The question is not a new one.
People new to the area are often flummoxed at some Mexican custom or other. Noise for example. This question showed up on our local community Facebook page yesterday.
"Does anyone know why cannons are going off in Barra?"*
Of course, there are no cannons. The last cannons fired here involved pirates in the late 1500s. (The pirates won in a double-header.) What they are are the usual cohetes (the skyrockets that carry an M-80 wham). And the answer is always the same. A religious feast day is being celebrated.
This week's celebration is very special for Barra de Navidad because it celebrates divine intervention that saved the village from destruction. I am certain most of you know the story, but it is one that deserves re-telling.
The year was 1971. The night of 31 August-1 September to be exact.A hurricane by the name of Lily was headed straight for Barra de Navidad. It was obvious the storm would demolish a good portion of the town if it maintained its projected path.
And Lily did maintain her path. She came ashore near Barra de Navidad with winds of up to 85 miles an hour.
With disaster on their doorstep, the residents of Barra did what came natural to people of faith, and for people who have suddenly discovered a faith they did not know they possessed. They congregated in the church -- and prayed. As the winds battered the walls, they sought deliverance from the storm. The sailors on Jonah's ship could not have prayed more fervently.
And then it happened. A miracle. A standard crucifix of Jesus on the cross stood above the altar. For no apparent reason, each of Christ's arms fell to his sides. And the storm abated.
It was like something out of the gospels. Mark 4:39 to be exact. "He got up, rebuked the wind and said to the waves, 'Quiet! Be still!' Then the wind died down and it was completely calm."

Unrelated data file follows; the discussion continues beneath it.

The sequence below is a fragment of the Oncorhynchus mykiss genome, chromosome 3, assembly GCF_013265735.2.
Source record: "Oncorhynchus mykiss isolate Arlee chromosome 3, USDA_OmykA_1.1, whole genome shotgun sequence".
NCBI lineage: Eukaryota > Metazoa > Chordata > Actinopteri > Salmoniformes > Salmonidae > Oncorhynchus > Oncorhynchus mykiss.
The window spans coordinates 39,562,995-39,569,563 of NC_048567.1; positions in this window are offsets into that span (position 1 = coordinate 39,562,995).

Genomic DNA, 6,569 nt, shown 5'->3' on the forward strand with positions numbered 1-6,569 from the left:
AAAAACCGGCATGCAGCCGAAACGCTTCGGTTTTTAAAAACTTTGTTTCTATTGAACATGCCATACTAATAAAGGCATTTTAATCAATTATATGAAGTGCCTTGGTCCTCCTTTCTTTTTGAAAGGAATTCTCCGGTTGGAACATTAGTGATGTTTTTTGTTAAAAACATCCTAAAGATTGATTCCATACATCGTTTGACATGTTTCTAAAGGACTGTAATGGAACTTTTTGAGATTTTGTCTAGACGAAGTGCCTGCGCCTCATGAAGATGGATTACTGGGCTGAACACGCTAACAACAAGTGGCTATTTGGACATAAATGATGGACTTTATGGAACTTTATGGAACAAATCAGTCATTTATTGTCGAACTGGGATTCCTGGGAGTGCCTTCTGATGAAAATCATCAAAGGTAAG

Ever since then, the congregants celebrate Jesus of the Cyclone (el Cristo del Ciclón) this time of year -- as a day of deliverance and remembrance.
As Ben Franklin once said in recounting a story about a fly reviving in a fifty-year old cask of Madeira, "Now, I do not know how scientific that tale is ... ." But it is an article of faith in these parts.
The story goes that the parishioners wanted to repair Jesus' miraculous shrug, but the priest informed them that God had caused the arms to drop and only God could restore them. The crucifix still stands in the church in its hands-down splendor.
This evening, the week's daily procession formed up on the main road into town. The guest of honor was carried ceremoniously to the church for evening mass.
A side note. After sparing Barra de Navidad, Hurricane Lily rumbled north like Attila the Hun to lay waste to Puerto Vallarta in the worst hurricane it had suffered in 20 years. Favors apparently have a limited jurisdiction.
So, that is why the non-cannons are sounding. To celebrate a miracle.
I talked to talk with Sara, a local realtor, who helps organize these affairs. She told me that Saturday will be a very special day -- involving the remnants of the cross that once stood in the shipyard that built the ships that left Barra e Navidad for The Philippines in 1564. As you might imagine, their is quite a tradition that has barnacled that small piece of wood.
Unfortunately, I will be flying north to Oregon on Saturday for my monthly check-in.
For those of you who are in town, I have been promised that this year's celebration will be something special.
Disfruta la fiesta. And look out for flying cannon balls.
* -- A friend from Alberta who lives here part-time refers to these questions as Canadrama -- closely related to their cousins Mexidrama and Ameridrama.